Lab Spray Dryers

May 1, 2008
LCGC North America
Volume 26, Issue 5
Page Number: 422

Lab Spray Dryers

Spray drying is the most widely used industrial process involving particle formation and drying. It is highly suited for the continuous production of dry solids in either powder, granulate or agglomerate form from liquid feedstocks as solutions, emulsions and pumpable suspensions. The technique is applied in almost every industrial sector, but has found the most utility in the food, chemicals and pharmaceuticals industries. In fact, these industries must comply with quality standards regarding particle size distribution, residual moisture content, bulk density, and particle shape.

2006 extraction technique product type.

Traditionally, spray drying was reserved for pilot and process scale applications, but opportunities to replace other drying technologies have revitalized the laboratory-scale market. Other drying technologies require further sample processing like grinding and filtering, which produce irregular particle sizes, but laboratory spray drying can produce more uniform particle sizes and better consistency.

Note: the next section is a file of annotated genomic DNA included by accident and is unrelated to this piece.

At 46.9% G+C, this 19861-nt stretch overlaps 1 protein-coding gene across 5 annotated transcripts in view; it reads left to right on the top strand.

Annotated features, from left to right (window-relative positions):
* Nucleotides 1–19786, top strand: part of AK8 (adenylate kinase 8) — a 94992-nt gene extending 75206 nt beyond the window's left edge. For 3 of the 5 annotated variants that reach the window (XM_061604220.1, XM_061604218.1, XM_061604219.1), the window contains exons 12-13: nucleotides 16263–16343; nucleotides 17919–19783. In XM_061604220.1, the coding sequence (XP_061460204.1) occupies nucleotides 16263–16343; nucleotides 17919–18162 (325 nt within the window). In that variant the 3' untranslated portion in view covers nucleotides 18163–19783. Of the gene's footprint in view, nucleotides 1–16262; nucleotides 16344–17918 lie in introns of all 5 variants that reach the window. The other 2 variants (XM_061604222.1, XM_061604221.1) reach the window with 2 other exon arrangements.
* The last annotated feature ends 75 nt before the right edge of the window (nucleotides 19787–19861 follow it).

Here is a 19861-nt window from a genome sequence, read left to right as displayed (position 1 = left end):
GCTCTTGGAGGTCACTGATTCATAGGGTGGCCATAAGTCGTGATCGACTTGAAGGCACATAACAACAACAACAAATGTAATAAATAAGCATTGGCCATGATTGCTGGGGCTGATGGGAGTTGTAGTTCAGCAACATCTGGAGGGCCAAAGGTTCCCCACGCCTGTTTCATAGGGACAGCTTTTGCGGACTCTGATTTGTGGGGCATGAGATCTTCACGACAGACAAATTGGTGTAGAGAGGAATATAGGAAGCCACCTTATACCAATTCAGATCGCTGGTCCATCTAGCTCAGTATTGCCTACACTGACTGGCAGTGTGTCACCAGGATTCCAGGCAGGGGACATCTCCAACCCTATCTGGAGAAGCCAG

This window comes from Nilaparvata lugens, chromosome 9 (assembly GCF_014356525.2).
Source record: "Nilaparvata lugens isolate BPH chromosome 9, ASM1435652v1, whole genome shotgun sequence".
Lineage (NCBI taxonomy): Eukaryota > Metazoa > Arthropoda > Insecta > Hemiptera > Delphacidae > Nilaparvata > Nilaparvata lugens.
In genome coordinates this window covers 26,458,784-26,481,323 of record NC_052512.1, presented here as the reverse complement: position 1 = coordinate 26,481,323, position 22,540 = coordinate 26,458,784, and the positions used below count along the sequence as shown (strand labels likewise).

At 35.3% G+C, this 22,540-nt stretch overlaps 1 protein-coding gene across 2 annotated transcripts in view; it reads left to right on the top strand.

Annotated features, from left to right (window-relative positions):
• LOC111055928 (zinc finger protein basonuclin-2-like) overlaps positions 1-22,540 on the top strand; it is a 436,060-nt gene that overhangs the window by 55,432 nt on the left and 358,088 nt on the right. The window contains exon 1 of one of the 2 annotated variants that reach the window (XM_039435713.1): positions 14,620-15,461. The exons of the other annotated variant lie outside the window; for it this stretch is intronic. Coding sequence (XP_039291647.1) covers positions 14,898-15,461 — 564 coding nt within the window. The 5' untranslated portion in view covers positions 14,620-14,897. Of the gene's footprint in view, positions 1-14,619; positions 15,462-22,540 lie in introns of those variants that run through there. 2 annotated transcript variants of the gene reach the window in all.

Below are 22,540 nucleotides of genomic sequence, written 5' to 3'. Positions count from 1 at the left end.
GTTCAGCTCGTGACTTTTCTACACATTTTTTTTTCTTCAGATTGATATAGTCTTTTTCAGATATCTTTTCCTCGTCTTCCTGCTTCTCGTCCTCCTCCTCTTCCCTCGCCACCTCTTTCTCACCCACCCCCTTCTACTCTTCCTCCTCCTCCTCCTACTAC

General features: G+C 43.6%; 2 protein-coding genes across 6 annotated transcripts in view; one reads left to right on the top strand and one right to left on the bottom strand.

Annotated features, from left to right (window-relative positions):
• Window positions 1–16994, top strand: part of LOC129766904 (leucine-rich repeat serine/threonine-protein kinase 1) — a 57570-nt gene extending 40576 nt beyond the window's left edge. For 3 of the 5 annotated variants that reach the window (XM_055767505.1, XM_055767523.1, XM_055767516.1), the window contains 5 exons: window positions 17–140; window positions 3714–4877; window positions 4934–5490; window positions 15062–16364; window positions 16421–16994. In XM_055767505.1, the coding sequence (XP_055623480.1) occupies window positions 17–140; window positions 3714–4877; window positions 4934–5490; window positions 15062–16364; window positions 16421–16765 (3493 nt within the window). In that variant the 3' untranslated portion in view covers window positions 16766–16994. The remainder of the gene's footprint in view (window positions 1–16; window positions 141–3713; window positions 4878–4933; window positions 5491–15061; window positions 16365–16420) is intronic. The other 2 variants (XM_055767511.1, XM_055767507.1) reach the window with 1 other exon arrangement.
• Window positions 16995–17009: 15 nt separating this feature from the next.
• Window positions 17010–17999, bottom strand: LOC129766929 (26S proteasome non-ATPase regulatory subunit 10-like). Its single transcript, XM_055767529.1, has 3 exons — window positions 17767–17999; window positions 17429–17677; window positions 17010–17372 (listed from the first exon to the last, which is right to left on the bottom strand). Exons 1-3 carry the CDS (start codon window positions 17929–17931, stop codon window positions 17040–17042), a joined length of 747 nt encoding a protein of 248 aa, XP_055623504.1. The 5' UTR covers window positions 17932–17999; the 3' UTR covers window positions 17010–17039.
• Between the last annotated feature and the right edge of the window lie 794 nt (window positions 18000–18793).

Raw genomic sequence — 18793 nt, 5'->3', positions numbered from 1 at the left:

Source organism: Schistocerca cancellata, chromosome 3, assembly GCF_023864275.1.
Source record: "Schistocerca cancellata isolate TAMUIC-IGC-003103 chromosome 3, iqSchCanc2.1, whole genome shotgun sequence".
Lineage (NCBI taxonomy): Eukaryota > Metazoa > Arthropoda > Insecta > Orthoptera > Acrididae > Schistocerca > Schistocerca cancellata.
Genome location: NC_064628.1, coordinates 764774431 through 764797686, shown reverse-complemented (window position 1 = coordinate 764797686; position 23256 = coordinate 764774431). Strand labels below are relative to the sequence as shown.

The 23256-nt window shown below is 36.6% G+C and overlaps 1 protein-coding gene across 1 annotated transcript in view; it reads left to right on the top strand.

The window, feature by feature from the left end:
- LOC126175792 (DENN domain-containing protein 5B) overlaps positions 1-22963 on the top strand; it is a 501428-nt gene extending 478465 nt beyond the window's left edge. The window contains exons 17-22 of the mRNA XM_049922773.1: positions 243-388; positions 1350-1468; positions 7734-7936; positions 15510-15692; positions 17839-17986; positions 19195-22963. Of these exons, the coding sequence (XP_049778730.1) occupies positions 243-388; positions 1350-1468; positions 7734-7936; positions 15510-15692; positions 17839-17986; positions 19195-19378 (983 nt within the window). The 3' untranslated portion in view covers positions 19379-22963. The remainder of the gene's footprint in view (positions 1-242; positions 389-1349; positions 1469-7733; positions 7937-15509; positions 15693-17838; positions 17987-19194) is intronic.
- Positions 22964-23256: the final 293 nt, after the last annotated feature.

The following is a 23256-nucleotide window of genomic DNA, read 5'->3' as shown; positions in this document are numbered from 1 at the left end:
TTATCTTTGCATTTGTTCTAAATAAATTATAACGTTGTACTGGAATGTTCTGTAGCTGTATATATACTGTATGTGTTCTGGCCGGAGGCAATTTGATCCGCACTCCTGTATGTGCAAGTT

Spray drying involves the evaporation of moisture by atomizing or spraying the feed solution into a heated drying chamber. Fine droplets formed by the spray of the feed solution dramatically increase the surface area for evaporation, allowing for fast, high-volume production of dry powders.

As simple as the principles of spray drying might seem, the instrument engineering and design is important to achieve the desired product properties. The mixing of the droplets and the drying air is perhaps the most important aspect of the process. A co-current flow design, in which the droplets and drying air move through the drying chamber in the same direction, is well suited for heat-sensitive products. In counter-current flow, the droplets and drying air move through the drying chamber in opposite directions. This flow design is suited only for thermally stable products.

The foregoing data was extracted and adapted from SDi's Lab Equipment Market Brief: Evaporators and Concentrators. For more information, contact Glenn Cudiamat, VP of Research Services, Strategic Directions International, Inc., 6242 Westchester Parkway, Suite 100, Los Angeles, CA 90045, (310) 641-4982, fax: (310) 641-8851, e-mail: cudiamat@strategic-directions.com